While so far, this column has been used as a space to spotlight and celebrate new books by Northern women, I’m excited to take a slightly different approach in the year ahead. Platforming fresh voices remains an integral part of these reviews, but I’m also interested in sharing some iconic books written over the last century that I think are essential to the Northern literary canon.
This month’s pick marks the first of those: Pat Barker’s Blow Your House Down. Best known for her First World War trilogy, the third instalment of which won the Booker Prize, and more recently her feminist takes on ancient tales, I find this book often slides under the radar. I’ve pushed this into many hands since reading it, and every one of those people loved it, so I decided it was time to give this book its rightful spot in the NRTH LASS library.
Blow Your House Down was published in 1984 and follows the lives of a group of sex workers living in the North of England. Loosely based on the Yorkshire Ripper murders, the story is driven by a killer who roams the streets and targets vulnerable women. Despite the risk of death now associated with their jobs, they have children to feed and rent to pay – life must carry on. Like most sensationalised serial killer sagas, documentation of Peter Sutcliffe’s crimes often focuses on the man himself and the brutality of his murders. While fictional, Barker’s narrative places priority on the victims of such crimes and restores agency to the women impacted by the violence inflicted.
The working-class women in Pat Barker’s books are powerful, tender and complex, and Blow Your House Down is no different. Her intensive use of dialogue captures this brilliantly, crafting conscious and believable conversations between the characters. She incorporates a distinctive Northern dialect without patronisation and creates women worth falling in love with on the page. Written in the midst of Second Wave Feminism, Barker’s novel speaks strongly to the idea that sex work is work, and women who partake in such activity should be viewed no less than any other. During the Ripper investigation, prostitution was vilified by police and the media, and Sutcliffe’s victims were blamed in part for their own death. Blow Your House Down represents the multiplicitous perspectives of women and exposes the bigotry of this narrative.
Despite the grim circumstances faced by the women in this novel, the fierceness of their friendship is undeniable. They are comrades in arms, there for each other at every turn and brought together to fight against a common enemy. The women understand the danger posed to them by a patriarchal society and go to extreme lengths to ensure each other’s survival. This is demonstrated when another woman is savagely murdered by the killer, and her lover embarks on a mission to avenge her death – whatever it takes. The characters in this book fear the worst, but in friendship, they become more powerful than ever.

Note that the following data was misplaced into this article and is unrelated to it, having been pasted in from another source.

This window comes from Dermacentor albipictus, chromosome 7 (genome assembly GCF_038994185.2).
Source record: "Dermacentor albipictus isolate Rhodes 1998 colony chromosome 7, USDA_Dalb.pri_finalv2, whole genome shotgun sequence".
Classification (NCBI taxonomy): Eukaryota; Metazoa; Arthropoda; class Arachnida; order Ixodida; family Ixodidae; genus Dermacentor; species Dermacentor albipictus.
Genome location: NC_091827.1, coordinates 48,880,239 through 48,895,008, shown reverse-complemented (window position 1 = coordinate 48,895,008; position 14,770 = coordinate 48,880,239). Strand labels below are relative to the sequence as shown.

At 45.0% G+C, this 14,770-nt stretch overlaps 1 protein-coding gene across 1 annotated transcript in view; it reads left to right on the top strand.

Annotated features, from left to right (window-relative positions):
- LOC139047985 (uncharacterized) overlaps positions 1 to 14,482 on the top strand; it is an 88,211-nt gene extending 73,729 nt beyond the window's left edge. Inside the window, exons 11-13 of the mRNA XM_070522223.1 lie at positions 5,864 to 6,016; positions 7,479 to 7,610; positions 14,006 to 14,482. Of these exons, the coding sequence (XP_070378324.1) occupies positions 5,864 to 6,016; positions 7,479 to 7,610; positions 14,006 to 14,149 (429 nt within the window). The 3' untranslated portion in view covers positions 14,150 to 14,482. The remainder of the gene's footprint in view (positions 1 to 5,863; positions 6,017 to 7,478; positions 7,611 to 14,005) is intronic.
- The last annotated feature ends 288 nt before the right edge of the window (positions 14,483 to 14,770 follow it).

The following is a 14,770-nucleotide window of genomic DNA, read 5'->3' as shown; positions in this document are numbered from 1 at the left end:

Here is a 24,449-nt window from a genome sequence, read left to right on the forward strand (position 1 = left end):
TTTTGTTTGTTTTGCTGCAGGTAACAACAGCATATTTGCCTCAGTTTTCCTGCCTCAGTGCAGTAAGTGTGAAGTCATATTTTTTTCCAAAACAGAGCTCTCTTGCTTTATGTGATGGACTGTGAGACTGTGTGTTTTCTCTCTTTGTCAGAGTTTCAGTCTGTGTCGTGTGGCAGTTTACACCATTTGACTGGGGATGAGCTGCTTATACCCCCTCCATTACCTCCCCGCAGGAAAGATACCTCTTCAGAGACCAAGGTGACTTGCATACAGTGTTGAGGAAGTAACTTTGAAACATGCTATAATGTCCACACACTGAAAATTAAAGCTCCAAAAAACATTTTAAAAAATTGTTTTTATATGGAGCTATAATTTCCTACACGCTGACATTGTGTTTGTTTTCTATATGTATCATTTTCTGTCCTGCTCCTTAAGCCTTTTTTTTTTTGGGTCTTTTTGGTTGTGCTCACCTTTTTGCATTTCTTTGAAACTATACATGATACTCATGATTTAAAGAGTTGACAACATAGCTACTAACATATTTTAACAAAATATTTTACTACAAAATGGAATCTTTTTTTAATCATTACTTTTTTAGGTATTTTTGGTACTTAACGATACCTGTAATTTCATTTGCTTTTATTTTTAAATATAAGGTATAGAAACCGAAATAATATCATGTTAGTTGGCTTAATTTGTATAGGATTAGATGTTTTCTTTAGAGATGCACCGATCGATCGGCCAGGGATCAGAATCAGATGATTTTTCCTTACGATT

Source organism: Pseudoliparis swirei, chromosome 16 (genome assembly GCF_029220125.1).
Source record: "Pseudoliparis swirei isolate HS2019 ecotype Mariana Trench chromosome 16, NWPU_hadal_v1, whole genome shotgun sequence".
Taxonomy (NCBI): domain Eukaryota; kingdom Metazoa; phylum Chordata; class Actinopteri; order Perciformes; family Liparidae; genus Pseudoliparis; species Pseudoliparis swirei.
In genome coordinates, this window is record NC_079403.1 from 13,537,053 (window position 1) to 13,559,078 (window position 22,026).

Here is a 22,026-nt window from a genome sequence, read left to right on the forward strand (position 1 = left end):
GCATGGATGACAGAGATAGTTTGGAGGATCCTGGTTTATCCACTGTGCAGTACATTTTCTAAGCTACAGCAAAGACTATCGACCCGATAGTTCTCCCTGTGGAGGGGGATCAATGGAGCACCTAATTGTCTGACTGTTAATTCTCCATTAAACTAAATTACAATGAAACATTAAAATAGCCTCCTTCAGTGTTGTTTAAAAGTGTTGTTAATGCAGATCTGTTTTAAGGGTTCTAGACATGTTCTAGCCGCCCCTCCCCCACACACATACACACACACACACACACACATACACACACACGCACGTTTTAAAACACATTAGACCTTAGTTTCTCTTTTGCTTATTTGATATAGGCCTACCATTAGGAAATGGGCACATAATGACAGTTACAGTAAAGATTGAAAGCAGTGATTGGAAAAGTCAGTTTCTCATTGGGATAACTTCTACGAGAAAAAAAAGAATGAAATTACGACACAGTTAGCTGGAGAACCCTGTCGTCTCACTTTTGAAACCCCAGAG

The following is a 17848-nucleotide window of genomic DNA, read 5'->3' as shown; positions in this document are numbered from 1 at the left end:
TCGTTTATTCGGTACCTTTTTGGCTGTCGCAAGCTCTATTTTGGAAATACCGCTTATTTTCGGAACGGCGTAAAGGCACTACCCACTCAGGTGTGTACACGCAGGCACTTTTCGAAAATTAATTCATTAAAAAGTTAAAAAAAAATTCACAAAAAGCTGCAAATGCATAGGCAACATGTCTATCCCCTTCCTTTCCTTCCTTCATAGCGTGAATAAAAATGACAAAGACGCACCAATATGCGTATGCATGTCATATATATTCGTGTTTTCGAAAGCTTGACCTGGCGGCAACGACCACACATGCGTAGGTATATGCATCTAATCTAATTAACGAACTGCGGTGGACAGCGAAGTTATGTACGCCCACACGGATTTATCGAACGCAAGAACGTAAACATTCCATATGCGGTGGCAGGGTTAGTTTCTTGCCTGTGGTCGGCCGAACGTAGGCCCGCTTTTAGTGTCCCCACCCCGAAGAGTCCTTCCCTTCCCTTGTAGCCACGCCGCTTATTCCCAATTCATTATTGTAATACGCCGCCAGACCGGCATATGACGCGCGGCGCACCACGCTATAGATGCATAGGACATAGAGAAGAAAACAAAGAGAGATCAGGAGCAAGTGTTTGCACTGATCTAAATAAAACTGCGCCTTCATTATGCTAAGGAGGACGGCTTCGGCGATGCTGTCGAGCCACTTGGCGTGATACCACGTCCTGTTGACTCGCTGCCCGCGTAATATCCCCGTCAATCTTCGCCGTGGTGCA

Above all, Blow Your House Down is a deeply honest representation of what it is to be a woman in a society rife with violent men. It highlights how minority groups are exposed to further risk, how working-class women suffer at the hands of men and how sex workers are blamed when men act out. The impact of this book is immense, and despite being written in the 80s, its social commentary remains more relevant than ever.
If you’re a fan of literary crime narratives with a strong message at their core, you will adore this touching and nerve-wrenching novel. Buy it here to support the indie bookshop community.
Words: Beth Barker
Beth Barker is a writer and blogger from Blackpool, and co-host of Up North Books, a podcast celebrating books and writers from the North of England.
Beth wanted to contribute a monthly review to NRTH LASS in order to shine a light on Northern women writing great books. The North is very much underrepresented in publishing and she hopes a monthly review throughout 2021 will showcase the talent Northern women have to offer.
For more book reviews and insights on publishing in the North, follow Beth on Instagram and Twitter.